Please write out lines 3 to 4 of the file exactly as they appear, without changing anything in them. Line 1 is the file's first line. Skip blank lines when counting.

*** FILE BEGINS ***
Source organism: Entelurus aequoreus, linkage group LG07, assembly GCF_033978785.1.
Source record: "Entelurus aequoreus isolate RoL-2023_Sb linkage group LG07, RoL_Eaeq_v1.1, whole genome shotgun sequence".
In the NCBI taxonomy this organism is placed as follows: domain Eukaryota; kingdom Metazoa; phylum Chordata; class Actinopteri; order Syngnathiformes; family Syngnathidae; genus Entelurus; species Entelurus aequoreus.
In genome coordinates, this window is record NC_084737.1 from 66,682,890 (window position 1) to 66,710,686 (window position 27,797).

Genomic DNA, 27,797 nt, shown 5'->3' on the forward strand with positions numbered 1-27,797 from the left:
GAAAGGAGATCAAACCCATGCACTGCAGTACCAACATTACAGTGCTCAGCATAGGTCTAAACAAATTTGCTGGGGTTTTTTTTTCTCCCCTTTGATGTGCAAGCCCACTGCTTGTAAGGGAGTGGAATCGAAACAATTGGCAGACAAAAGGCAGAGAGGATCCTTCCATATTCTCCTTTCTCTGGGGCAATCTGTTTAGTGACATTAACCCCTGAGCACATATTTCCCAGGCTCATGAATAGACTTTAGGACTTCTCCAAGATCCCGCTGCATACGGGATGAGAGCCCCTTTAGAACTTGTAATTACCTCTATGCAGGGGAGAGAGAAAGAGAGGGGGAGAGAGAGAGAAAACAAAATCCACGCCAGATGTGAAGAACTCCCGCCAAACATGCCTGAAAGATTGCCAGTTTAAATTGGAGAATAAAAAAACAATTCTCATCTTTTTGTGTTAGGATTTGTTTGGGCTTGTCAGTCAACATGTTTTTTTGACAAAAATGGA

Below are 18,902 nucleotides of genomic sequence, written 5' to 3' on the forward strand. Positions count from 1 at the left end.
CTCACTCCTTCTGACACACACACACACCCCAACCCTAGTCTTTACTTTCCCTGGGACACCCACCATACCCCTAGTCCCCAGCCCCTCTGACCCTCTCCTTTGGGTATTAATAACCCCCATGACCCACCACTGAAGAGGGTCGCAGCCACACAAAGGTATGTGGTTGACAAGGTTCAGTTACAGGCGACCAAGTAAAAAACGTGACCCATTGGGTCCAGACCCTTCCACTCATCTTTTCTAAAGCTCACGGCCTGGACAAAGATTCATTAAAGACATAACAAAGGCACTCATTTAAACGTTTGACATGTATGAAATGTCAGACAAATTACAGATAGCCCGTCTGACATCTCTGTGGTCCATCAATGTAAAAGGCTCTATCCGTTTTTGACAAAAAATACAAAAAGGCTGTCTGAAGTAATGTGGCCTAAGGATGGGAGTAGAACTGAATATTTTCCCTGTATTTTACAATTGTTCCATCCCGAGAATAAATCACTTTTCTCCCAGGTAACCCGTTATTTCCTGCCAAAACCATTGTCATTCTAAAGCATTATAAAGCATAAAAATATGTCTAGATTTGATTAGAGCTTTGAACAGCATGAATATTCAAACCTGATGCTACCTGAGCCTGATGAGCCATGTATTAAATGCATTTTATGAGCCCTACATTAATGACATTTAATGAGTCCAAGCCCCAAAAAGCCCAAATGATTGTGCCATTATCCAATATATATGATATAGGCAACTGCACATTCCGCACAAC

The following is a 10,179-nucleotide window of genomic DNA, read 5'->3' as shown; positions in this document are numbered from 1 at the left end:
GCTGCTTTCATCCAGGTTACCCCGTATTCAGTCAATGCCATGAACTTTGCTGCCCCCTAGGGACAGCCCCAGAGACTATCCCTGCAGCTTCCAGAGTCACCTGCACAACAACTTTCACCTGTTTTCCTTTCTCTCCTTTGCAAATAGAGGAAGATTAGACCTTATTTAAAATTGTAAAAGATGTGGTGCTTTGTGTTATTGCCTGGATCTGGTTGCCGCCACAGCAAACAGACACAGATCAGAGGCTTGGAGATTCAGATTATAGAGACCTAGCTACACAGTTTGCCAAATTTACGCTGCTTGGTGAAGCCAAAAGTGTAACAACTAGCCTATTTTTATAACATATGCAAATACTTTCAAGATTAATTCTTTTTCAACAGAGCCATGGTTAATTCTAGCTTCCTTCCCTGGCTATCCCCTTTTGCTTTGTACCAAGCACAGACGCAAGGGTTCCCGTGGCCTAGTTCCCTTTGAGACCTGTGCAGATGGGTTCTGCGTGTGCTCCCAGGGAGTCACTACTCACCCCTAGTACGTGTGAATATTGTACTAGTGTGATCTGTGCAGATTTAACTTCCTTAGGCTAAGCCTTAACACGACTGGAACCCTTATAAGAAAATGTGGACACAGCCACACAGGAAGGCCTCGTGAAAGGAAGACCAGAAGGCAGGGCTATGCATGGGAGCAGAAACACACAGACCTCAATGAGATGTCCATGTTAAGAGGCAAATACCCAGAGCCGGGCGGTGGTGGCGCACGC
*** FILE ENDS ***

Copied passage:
In the NCBI taxonomy this organism is placed as follows: domain Eukaryota; kingdom Metazoa; phylum Chordata; class Actinopteri; order Syngnathiformes; family Syngnathidae; genus Entelurus; species Entelurus aequoreus.
In genome coordinates, this window is record NC_084737.1 from 66,682,890 (window position 1) to 66,710,686 (window position 27,797).